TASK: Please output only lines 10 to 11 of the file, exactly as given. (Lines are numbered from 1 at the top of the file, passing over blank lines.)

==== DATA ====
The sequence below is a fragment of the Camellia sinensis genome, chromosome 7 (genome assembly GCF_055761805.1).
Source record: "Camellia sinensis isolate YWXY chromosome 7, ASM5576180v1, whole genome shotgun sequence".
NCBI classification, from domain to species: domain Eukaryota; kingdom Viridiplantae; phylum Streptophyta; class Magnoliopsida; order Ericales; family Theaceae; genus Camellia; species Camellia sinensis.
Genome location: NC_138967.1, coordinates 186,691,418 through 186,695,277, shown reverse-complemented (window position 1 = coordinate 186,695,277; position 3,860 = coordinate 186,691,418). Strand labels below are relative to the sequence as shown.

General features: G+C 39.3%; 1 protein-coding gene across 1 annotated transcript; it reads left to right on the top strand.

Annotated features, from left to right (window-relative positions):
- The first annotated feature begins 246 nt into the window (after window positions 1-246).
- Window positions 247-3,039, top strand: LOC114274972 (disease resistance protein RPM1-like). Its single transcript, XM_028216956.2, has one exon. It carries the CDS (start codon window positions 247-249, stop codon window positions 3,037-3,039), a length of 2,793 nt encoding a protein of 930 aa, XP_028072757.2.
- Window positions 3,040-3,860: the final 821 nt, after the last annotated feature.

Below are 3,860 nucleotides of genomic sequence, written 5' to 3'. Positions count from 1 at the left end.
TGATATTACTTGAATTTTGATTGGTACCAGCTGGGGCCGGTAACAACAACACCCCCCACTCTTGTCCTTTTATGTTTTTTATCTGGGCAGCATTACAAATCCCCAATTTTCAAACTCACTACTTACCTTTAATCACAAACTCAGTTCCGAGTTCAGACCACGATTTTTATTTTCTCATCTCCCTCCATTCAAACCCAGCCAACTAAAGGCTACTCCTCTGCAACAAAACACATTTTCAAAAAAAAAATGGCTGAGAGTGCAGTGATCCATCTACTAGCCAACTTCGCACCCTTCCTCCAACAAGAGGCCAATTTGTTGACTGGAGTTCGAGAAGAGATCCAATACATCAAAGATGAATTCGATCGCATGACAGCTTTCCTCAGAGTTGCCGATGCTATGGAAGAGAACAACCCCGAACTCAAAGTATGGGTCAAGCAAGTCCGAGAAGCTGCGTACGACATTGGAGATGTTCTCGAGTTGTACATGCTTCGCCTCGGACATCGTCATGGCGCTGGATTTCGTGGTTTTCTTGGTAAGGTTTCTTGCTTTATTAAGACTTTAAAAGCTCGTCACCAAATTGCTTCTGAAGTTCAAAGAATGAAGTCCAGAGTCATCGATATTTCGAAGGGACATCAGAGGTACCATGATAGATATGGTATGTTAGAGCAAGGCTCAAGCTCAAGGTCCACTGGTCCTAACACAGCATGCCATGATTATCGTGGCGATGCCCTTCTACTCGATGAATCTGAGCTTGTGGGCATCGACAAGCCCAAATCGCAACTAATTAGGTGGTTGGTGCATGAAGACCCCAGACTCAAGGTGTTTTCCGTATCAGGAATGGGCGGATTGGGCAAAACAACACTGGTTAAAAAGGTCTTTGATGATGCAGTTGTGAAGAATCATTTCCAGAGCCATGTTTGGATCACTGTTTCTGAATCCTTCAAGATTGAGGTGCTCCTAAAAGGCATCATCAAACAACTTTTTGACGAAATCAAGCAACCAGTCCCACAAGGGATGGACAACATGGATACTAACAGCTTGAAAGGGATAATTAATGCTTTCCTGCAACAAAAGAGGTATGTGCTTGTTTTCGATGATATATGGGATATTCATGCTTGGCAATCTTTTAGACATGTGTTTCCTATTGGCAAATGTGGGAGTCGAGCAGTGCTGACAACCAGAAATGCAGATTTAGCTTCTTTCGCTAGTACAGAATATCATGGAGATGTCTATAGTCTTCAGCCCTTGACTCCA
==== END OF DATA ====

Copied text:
Below are 3,860 nucleotides of genomic sequence, written 5' to 3'. Positions count from 1 at the left end.
TGATATTACTTGAATTTTGATTGGTACCAGCTGGGGCCGGTAACAACAACACCCCCCACTCTTGTCCTTTTATGTTTTTTATCTGGGCAGCATTACAAATCCCCAATTTTCAAACTCACTACTTACCTTTAATCACAAACTCAGTTCCGAGTTCAGACCACGATTTTTATTTTCTCATCTCCCTCCATTCAAACCCAGCCAACTAAAGGCTACTCCTCTGCAACAAAACACATTTTCAAAAAAAAAATGGCTGAGAGTGCAGTGATCCATCTACTAGCCAACTTCGCACCCTTCCTCCAACAAGAGGCCAATTTGTTGACTGGAGTTCGAGAAGAGATCCAATACATCAAAGATGAATTCGATCGCATGACAGCTTTCCTCAGAGTTGCCGATGCTATGGAAGAGAACAACCCCGAACTCAAAGTATGGGTCAAGCAAGTCCGAGAAGCTGCGTACGACATTGGAGATGTTCTCGAGTTGTACATGCTTCGCCTCGGACATCGTCATGGCGCTGGATTTCGTGGTTTTCTTGGTAAGGTTTCTTGCTTTATTAAGACTTTAAAAGCTCGTCACCAAATTGCTTCTGAAGTTCAAAGAATGAAGTCCAGAGTCATCGATATTTCGAAGGGACATCAGAGGTACCATGATAGATATGGTATGTTAGAGCAAGGCTCAAGCTCAAGGTCCACTGGTCCTAACACAGCATGCCATGATTATCGTGGCGATGCCCTTCTACTCGATGAATCTGAGCTTGTGGGCATCGACAAGCCCAAATCGCAACTAATTAGGTGGTTGGTGCATGAAGACCCCAGACTCAAGGTGTTTTCCGTATCAGGAATGGGCGGATTGGGCAAAACAACACTGGTTAAAAAGGTCTTTGATGATGCAGTTGTGAAGAATCATTTCCAGAGCCATGTTTGGATCACTGTTTCTGAATCCTTCAAGATTGAGGTGCTCCTAAAAGGCATCATCAAACAACTTTTTGACGAAATCAAGCAACCAGTCCCACAAGGGATGGACAACATGGATACTAACAGCTTGAAAGGGATAATTAATGCTTTCCTGCAACAAAAGAGGTATGTGCTTGTTTTCGATGATATATGGGATATTCATGCTTGGCAATCTTTTAGACATGTGTTTCCTATTGGCAAATGTGGGAGTCGAGCAGTGCTGACAACCAGAAATGCAGATTTAGCTTCTTTCGCTAGTACAGAATATCATGGAGATGTCTATAGTCTTCAGCCCTTGACTCCA